The novel may be the best technology we have for transmitting human consciousness. But novels like Leo Tolstoy’s Anna Karenina don’t just give us a window into characters’ suffering minds. They also turn pain and oppression into beautiful literary prose. How does reading novels affect our understanding of the world we live in and the power dynamics that shape our lives?
In the second episode of Season 2 of Public Books 101, novelist Elif Batuman and scholar Merve Emre join our host, Nicholas Dames, to debate whether novels depoliticize us, or, like Sakaya Murata’s Convenience Store Woman, show readers what a life of freedom could look like.
View a transcript of the episode here.
- Elif Batuman is author of the novel The Idiot (2017), a finalist for the Pulitzer Prize in fiction, and The Possessed (2010), a collection of comic interconnected essays about Russian literature. She has a PhD in comparative literature from Stanford University and has been a staff writer at the New Yorker since 2010.
- Merve Emre is associate professor of English at the University of Oxford. She is author of Paraliterary: The Making of Bad Readers in Postwar America (2017) and The Personality Brokers (2018), and coauthor of The Ferrante Letters (2019). Merve’s essays and criticism have appeared in the New Yorker, the Atlantic, the London Review of Books, and Public Books, among other publications.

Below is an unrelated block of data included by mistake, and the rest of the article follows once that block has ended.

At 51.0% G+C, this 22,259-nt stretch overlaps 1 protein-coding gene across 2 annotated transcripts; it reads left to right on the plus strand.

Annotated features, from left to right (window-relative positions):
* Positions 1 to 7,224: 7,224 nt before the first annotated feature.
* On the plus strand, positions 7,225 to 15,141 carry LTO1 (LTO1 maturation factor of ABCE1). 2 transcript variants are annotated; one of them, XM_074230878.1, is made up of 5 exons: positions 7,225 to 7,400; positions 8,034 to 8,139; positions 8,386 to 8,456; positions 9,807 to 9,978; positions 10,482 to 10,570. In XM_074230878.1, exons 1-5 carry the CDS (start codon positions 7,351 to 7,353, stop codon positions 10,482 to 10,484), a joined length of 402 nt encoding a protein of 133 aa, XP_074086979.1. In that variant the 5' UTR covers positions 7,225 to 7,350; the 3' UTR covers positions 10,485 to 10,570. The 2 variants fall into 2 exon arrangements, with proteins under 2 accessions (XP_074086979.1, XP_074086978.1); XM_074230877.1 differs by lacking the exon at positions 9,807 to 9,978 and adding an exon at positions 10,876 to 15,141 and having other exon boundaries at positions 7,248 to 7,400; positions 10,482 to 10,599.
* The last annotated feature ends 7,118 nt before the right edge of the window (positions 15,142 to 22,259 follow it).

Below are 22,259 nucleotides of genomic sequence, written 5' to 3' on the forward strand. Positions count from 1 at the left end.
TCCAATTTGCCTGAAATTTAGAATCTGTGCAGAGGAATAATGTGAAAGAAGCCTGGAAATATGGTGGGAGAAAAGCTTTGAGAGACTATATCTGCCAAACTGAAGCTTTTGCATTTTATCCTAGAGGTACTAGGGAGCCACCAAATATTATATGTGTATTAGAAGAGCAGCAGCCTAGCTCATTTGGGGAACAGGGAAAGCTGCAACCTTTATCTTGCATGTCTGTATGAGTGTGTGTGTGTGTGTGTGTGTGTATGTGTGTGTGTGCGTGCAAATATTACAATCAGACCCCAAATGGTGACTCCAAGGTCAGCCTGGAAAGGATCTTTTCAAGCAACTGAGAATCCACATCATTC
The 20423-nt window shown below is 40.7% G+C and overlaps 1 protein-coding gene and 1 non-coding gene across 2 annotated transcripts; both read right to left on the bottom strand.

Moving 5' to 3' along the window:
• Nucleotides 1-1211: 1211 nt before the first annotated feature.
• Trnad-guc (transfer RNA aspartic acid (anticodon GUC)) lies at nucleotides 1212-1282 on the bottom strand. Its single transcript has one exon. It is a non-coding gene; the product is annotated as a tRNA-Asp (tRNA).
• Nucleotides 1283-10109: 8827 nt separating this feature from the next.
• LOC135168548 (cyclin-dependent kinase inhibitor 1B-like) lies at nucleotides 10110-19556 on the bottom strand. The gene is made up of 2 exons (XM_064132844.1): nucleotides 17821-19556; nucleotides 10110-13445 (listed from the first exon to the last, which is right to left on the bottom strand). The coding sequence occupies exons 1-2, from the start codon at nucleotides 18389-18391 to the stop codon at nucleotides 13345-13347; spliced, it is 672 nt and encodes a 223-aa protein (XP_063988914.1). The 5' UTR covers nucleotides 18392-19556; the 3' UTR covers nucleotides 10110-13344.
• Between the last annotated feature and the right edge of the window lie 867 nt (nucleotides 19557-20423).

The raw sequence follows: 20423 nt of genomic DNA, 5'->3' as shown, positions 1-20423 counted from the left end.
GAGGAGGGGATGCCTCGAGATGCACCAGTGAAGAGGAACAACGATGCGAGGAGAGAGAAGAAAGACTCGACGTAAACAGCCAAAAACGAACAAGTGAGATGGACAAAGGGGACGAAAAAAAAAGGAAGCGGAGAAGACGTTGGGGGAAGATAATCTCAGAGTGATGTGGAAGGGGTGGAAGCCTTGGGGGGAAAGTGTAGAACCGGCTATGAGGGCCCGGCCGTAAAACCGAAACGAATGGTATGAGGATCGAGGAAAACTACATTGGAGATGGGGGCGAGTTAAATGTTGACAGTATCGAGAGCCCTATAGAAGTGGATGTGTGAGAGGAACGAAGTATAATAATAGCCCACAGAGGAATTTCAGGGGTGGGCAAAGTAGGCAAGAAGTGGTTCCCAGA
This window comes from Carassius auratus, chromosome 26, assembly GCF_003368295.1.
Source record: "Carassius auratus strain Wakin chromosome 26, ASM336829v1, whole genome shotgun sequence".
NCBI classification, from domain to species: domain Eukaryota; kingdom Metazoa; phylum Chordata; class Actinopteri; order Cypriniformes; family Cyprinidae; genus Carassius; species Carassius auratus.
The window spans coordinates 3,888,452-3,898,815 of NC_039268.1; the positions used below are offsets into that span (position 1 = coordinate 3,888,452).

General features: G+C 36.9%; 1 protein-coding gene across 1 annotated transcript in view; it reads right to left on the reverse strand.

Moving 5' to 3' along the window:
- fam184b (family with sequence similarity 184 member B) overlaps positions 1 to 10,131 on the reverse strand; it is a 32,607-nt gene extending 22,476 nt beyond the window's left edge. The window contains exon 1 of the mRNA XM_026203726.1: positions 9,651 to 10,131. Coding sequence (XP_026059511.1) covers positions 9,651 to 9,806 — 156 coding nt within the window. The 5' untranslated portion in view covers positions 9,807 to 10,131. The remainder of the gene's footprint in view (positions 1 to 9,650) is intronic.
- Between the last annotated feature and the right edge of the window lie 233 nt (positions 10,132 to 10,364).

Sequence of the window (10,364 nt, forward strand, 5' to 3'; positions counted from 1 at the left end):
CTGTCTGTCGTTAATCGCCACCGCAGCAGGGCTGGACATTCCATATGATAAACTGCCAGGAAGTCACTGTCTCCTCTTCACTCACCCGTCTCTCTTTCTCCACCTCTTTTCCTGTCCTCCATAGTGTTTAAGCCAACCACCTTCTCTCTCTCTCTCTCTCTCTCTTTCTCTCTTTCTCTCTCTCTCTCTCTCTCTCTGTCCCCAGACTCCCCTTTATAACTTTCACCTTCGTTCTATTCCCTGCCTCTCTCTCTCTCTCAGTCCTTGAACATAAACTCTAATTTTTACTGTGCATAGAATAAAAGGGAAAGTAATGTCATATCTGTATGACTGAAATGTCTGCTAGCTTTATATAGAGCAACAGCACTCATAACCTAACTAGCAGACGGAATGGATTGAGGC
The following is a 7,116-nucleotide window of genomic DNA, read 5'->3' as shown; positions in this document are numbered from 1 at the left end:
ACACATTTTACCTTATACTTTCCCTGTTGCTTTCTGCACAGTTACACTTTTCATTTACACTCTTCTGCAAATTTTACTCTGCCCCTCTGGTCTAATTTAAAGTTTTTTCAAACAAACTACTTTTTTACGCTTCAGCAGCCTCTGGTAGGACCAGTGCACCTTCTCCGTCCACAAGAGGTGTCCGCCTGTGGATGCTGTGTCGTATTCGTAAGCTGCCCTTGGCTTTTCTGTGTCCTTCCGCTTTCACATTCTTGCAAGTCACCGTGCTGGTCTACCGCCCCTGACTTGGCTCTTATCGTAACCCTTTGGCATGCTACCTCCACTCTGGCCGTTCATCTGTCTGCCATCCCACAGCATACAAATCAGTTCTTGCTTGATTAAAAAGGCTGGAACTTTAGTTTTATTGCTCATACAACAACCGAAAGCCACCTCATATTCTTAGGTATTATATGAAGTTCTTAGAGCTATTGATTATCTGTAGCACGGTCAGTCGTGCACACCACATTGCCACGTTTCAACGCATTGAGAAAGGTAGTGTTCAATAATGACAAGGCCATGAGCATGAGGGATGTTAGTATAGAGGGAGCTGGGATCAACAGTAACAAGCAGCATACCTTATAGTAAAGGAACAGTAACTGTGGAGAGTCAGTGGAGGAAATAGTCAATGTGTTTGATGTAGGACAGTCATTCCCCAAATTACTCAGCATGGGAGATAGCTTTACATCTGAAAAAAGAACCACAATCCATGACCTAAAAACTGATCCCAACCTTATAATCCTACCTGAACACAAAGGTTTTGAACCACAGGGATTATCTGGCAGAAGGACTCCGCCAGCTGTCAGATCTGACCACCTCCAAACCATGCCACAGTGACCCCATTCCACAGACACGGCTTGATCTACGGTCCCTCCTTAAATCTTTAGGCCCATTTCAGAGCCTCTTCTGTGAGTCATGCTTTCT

- Nicholas Dames, this season’s host, is an editor in chief of Public Books and the Theodore Kahan Professor of Humanities in the department of English and comparative literature at Columbia University. His most recent book is The Physiology of the Novel: Reading, Neural Science, and the Form of Victorian Fiction (2007). He has written on contemporary fiction, novel reading, and the humanities for the Atlantic, n+1, the Nation, New Left Review, the New Yorker, and the New York Times Book Review.
Mentioned in this episode
- Books: Alexander Pushkin’s Eugene Onegin; Leo Tolstoy’s Anna Karenina; Vladimir Nabokov’s Lolita; Miguel de Cervantes’s Don Quixote; Thomas Hardy’s Jude the Obscure; Jane Austen’s Pride and Prejudice; Sakaya Murata’s Earthlings; Shulamith Firestone’s The Dialectic of Sex; Elena Ferrante’s Neapolitan novels; Douglas Stuart’s Shuggie Bain
- Authors: Herbert Marcuse, Sigmund Freud, René Girard, Marcel Proust
- Articles, essays, quotes: “A Mini History of Convenience Stores in Japan” (2001); review of Batuman’s The Idiot in the New York Times (2017); Martin Amis on the dearth of sex in Pride and Prejudice; Adrienne Rich’s “Compulsory Heterosexuality and Lesbian Existence” (1980)
- Shulamith Firestone, Airless Spaces (1998)
- Shulamith Firestone, The Dialectic of Sex (1970)
- Adrienne Rich, “Compulsory Heterosexuality and Lesbian Existence” (1980)
- Adrienne Rich, Of Woman Born (1976)
- Leo Tolstoy, Anna Karenina (1878)
- Leo Tolstoy, “The Kreutzer Sonata” (1889)
- Gustave Flaubert, Sentimental Education (1869)
- Georg Lukács, The Theory of the Novel (1916)
- Sylvia Townsend Warner, Summer Will Show (1936)
- John A. Williams, The Man Who Cried I Am (1967)